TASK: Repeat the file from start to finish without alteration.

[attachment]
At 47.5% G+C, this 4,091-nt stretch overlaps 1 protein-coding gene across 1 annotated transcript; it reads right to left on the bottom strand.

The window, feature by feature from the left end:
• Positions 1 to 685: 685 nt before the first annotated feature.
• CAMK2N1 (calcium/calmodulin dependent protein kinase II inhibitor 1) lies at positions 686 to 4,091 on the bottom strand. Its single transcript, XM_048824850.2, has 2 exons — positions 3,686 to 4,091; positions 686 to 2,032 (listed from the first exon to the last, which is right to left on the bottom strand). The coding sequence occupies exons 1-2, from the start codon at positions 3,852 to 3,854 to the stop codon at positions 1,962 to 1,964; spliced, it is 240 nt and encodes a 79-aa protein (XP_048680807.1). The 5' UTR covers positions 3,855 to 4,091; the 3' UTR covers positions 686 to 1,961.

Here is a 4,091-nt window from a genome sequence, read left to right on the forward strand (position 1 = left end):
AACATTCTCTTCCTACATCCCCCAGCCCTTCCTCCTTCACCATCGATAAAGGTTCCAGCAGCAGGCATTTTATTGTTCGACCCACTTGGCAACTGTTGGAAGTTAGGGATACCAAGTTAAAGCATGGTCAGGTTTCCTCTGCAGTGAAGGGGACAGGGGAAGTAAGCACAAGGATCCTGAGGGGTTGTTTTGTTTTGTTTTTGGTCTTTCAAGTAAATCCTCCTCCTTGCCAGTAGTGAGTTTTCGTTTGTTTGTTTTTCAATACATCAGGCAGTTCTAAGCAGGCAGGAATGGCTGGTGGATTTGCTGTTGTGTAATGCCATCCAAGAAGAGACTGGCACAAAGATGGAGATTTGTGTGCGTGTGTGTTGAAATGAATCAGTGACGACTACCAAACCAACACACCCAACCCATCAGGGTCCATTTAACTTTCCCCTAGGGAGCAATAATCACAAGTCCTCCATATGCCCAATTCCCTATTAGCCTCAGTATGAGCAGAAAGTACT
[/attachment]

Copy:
At 47.5% G+C, this 4,091-nt stretch overlaps 1 protein-coding gene across 1 annotated transcript; it reads right to left on the bottom strand.

The window, feature by feature from the left end:
• Positions 1 to 685: 685 nt before the first annotated feature.
• CAMK2N1 (calcium/calmodulin dependent protein kinase II inhibitor 1) lies at positions 686 to 4,091 on the bottom strand. Its single transcript, XM_048824850.2, has 2 exons — positions 3,686 to 4,091; positions 686 to 2,032 (listed from the first exon to the last, which is right to left on the bottom strand). The coding sequence occupies exons 1-2, from the start codon at positions 3,852 to 3,854 to the stop codon at positions 1,962 to 1,964; spliced, it is 240 nt and encodes a 79-aa protein (XP_048680807.1). The 5' UTR covers positions 3,855 to 4,091; the 3' UTR covers positions 686 to 1,961.

Here is a 4,091-nt window from a genome sequence, read left to right on the forward strand (position 1 = left end):
AACATTCTCTTCCTACATCCCCCAGCCCTTCCTCCTTCACCATCGATAAAGGTTCCAGCAGCAGGCATTTTATTGTTCGACCCACTTGGCAACTGTTGGAAGTTAGGGATACCAAGTTAAAGCATGGTCAGGTTTCCTCTGCAGTGAAGGGGACAGGGGAAGTAAGCACAAGGATCCTGAGGGGTTGTTTTGTTTTGTTTTTGGTCTTTCAAGTAAATCCTCCTCCTTGCCAGTAGTGAGTTTTCGTTTGTTTGTTTTTCAATACATCAGGCAGTTCTAAGCAGGCAGGAATGGCTGGTGGATTTGCTGTTGTGTAATGCCATCCAAGAAGAGACTGGCACAAAGATGGAGATTTGTGTGCGTGTGTGTTGAAATGAATCAGTGACGACTACCAAACCAACACACCCAACCCATCAGGGTCCATTTAACTTTCCCCTAGGGAGCAATAATCACAAGTCCTCCATATGCCCAATTCCCTATTAGCCTCAGTATGAGCAGAAAGTACT